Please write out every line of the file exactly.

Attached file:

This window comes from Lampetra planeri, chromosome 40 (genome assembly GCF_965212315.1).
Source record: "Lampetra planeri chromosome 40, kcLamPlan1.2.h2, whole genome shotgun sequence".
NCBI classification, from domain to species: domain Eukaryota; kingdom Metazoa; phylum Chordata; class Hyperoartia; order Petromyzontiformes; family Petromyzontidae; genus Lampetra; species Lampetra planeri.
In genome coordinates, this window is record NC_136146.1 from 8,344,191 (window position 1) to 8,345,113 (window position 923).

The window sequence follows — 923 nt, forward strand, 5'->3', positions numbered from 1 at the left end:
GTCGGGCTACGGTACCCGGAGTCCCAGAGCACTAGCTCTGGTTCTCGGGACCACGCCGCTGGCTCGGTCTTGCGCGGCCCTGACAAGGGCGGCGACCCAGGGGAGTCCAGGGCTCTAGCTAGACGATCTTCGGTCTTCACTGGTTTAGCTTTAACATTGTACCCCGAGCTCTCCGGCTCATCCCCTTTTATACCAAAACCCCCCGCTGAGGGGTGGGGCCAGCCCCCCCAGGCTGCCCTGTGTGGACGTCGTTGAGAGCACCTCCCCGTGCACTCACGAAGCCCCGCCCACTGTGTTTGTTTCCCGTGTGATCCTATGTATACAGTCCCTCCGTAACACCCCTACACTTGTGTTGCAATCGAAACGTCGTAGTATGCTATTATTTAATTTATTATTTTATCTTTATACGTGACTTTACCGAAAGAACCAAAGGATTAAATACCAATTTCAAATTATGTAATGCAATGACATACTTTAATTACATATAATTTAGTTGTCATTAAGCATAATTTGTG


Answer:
This window comes from Lampetra planeri, chromosome 40 (genome assembly GCF_965212315.1).
Source record: "Lampetra planeri chromosome 40, kcLamPlan1.2.h2, whole genome shotgun sequence".
NCBI classification, from domain to species: domain Eukaryota; kingdom Metazoa; phylum Chordata; class Hyperoartia; order Petromyzontiformes; family Petromyzontidae; genus Lampetra; species Lampetra planeri.
In genome coordinates, this window is record NC_136146.1 from 8,344,191 (window position 1) to 8,345,113 (window position 923).

The window sequence follows — 923 nt, forward strand, 5'->3', positions numbered from 1 at the left end:
GTCGGGCTACGGTACCCGGAGTCCCAGAGCACTAGCTCTGGTTCTCGGGACCACGCCGCTGGCTCGGTCTTGCGCGGCCCTGACAAGGGCGGCGACCCAGGGGAGTCCAGGGCTCTAGCTAGACGATCTTCGGTCTTCACTGGTTTAGCTTTAACATTGTACCCCGAGCTCTCCGGCTCATCCCCTTTTATACCAAAACCCCCCGCTGAGGGGTGGGGCCAGCCCCCCCAGGCTGCCCTGTGTGGACGTCGTTGAGAGCACCTCCCCGTGCACTCACGAAGCCCCGCCCACTGTGTTTGTTTCCCGTGTGATCCTATGTATACAGTCCCTCCGTAACACCCCTACACTTGTGTTGCAATCGAAACGTCGTAGTATGCTATTATTTAATTTATTATTTTATCTTTATACGTGACTTTACCGAAAGAACCAAAGGATTAAATACCAATTTCAAATTATGTAATGCAATGACATACTTTAATTACATATAATTTAGTTGTCATTAAGCATAATTTGTG